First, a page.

Supreme Court reinstates death penalty for Boston marathon bomber Dzhokhar Tsarnaev

The United States Supreme Court on Friday upheld the death sentence of Dzhokhar Tsarnaev, an Islamic terrorist who was convicted of perpetrating the 2013 Boston Marathon bombing, which killed three people and injured hundreds more, including 17 who lost limbs.

The court voted 6-3 to reverse a lower court decision that had overturned Tsarnaev’s death sentence, with the three liberal justices dissenting.

“Dzhokhar Tsarnaev committed heinous crimes. The Sixth Amendment nonetheless guaranteed him a fair trial before an impartial jury. He received one,” Justice Clarence Thomas wrote for the court majority. “The judgment of the United States Court of Appeals for the First Circuit is reversed.”

Tsarnaev was convicted in 2015 in the deaths of Krystle Campbell, Martin Richard, and Lingzi Lu, who died in the bombing, and also in the death of Massachusetts Institute of Technology police officer Sean Collier, who was killed several days later, among other charges. He and his older brother Tamerlan, both immigrants to Massachusetts from Kyrgysztan, planted pressure cooker bombs near the finish line of the race on April 15, 2013, and detonated them as an act of jihad.

Days later on April 18, after the FBI identified the brothers as suspects, they murdered Collier at the MIT campus, in a failed attempt to steal his gun, and later that night engaged in a shootout with police. Tamerlan was killed when Dzhokhar escaped the scene in an SUV, running over his brother. Dzhokhar Tsarnaev was captured the next day after a manhunt in Watertown, Massachusetts.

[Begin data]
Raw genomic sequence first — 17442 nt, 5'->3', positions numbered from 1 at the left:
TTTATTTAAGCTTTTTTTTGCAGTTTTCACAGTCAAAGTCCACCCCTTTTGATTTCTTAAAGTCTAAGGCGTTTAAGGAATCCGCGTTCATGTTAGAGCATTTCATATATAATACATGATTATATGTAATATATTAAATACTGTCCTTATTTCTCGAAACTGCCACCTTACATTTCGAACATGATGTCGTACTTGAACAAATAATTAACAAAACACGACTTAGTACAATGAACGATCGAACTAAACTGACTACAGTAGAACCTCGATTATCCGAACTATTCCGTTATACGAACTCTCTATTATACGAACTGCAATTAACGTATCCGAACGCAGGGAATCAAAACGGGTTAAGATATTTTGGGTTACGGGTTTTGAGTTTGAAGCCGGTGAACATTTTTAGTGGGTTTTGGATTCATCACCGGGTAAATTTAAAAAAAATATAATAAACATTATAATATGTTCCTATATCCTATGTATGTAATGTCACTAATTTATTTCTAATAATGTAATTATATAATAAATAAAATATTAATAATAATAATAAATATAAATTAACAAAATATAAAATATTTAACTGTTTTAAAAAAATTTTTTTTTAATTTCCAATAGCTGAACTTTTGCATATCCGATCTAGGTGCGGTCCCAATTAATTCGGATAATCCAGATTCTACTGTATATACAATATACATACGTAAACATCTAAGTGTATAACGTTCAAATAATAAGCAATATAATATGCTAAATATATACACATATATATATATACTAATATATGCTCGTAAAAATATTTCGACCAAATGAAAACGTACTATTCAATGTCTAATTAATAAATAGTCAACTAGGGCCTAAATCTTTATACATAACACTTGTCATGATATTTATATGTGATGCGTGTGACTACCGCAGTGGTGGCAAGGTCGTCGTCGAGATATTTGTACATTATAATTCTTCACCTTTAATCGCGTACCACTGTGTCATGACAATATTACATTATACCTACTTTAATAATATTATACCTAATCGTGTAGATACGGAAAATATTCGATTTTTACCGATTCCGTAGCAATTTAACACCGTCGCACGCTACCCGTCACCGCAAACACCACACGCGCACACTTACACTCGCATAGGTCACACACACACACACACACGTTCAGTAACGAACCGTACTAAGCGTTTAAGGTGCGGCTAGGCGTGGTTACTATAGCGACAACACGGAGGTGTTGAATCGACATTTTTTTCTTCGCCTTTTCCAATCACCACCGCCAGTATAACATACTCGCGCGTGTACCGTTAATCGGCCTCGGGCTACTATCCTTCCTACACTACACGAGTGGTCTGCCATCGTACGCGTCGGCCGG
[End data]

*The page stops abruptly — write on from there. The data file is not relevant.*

During police questioning, Tsarnaev admitted that the brothers had intended to detonate bombs in Times Square, New York, next.

Tsarnaev was convicted on 30 federal charges related to the bombing and the events that followed. He was sentenced to death on June 24, 2015. He appealed his sentence, arguing that he didn’t get a fair trial because the proceedings took place in Boston, where the jury would be biased. The U.S. Court of Appeals for the First Circuit agreed, holding that the trial court had erred in issues related to pretrial publicity and had excluded evidence that might have bolstered Tsarnaev’s defense.

Then-President Donald Trump sounded off on the court’s decision, demanding the “death penalty” for Tsarnaev and later directing his administration to ask the Supreme Court to reverse the lower court ruling. The Biden administration renewed the request, surprising many of the President Joe Biden’s supporters, given that the president made a campaign promise to eliminate the federal death penalty. Biden’s Department of Justice referred to Tsarnaev as a “terrorist” who acted in “furtherance of Jihad” and who must receive the just penalty for causing “carnage at the finish line.”

The Biden administration is currently enforcing a moratorium on federal executions while the government reviews the policy. It is unclear whether Tsarnaev’s sentence will be carried out under Biden’s presidency.

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